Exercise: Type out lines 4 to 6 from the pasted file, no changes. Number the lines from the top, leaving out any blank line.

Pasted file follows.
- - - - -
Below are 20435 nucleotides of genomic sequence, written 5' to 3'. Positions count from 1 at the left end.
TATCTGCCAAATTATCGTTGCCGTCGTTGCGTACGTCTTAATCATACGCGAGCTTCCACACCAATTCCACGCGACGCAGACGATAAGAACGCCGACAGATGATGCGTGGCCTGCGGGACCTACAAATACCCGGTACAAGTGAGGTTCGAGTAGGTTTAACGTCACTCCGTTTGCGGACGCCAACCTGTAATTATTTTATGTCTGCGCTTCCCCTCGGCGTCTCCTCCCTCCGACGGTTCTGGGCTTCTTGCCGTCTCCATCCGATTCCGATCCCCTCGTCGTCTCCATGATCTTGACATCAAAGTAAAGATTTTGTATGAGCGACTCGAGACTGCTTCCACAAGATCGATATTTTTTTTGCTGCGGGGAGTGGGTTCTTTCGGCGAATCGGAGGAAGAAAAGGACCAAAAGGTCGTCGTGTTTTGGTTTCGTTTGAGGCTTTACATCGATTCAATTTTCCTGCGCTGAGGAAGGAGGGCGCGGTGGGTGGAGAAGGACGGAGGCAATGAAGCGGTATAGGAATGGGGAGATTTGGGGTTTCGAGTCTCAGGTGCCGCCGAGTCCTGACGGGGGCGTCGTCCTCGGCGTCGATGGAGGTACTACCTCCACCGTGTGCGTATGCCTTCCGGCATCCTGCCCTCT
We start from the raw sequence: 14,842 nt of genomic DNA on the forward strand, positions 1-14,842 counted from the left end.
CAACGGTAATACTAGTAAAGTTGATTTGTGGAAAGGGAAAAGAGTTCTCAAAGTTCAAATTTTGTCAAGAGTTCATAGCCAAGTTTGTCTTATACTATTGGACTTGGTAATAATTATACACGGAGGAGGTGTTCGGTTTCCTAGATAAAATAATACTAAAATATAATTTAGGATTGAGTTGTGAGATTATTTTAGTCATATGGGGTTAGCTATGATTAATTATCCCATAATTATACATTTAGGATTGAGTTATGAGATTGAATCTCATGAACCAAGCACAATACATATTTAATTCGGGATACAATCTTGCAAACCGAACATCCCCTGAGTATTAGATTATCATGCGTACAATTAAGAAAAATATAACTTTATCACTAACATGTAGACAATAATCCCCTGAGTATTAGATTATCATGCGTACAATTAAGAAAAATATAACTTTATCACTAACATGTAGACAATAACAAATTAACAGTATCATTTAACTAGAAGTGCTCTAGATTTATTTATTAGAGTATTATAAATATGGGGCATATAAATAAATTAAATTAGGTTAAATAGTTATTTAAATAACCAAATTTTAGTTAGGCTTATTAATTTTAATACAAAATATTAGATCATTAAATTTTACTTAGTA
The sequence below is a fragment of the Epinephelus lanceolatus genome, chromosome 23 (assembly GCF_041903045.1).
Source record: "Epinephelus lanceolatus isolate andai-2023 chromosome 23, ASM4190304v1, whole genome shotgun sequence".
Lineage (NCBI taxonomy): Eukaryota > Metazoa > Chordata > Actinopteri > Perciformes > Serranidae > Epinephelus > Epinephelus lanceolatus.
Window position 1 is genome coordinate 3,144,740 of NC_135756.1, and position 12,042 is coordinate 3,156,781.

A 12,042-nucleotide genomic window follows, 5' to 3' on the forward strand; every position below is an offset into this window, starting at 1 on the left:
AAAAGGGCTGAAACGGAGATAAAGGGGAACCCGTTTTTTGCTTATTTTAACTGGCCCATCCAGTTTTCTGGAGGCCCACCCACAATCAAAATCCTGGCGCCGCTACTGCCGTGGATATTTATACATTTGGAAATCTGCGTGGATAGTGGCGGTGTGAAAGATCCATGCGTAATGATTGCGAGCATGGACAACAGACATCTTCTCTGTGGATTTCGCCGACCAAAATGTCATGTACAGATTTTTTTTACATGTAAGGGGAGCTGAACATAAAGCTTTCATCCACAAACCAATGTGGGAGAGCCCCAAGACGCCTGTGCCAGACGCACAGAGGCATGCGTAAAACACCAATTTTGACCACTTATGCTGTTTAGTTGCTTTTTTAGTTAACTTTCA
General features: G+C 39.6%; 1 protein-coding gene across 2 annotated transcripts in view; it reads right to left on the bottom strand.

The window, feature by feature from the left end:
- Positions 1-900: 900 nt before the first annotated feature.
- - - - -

CAACGGTAATACTAGTAAAGTTGATTTGTGGAAAGGGAAAAGAGTTCTCAAAGTTCAAATTTTGTCAAGAGTTCATAGCCAAGTTTGTCTTATACTATTGGACTTGGTAATAATTATACACGGAGGAGGTGTTCGGTTTCCTAGATAAAATAATACTAAAATATAATTTAGGATTGAGTTGTGAGATTATTTTAGTCATATGGGGTTAGCTATGATTAATTATCCCATAATTATACATTTAGGATTGAGTTATGAGATTGAATCTCATGAACCAAGCACAATACATATTTAATTCGGGATACAATCTTGCAAACCGAACATCCCCTGAGTATTAGATTATCATGCGTACAATTAAGAAAAATATAACTTTATCACTAACATGTAGACAATAATCCCCTGAGTATTAGATTATCATGCGTACAATTAAGAAAAATATAACTTTATCACTAACATGTAGACAATAACAAATTAACAGTATCATTTAACTAGAAGTGCTCTAGATTTATTTATTAGAGTATTATAAATATGGGGCATATAAATAAATTAAATTAGGTTAAATAGTTATTTAAATAACCAAATTTTAGTTAGGCTTATTAATTTTAATACAAAATATTAGATCATTAAATTTTACTTAGTA
The sequence below is a fragment of the Epinephelus lanceolatus genome, chromosome 23 (assembly GCF_041903045.1).
Source record: "Epinephelus lanceolatus isolate andai-2023 chromosome 23, ASM4190304v1, whole genome shotgun sequence".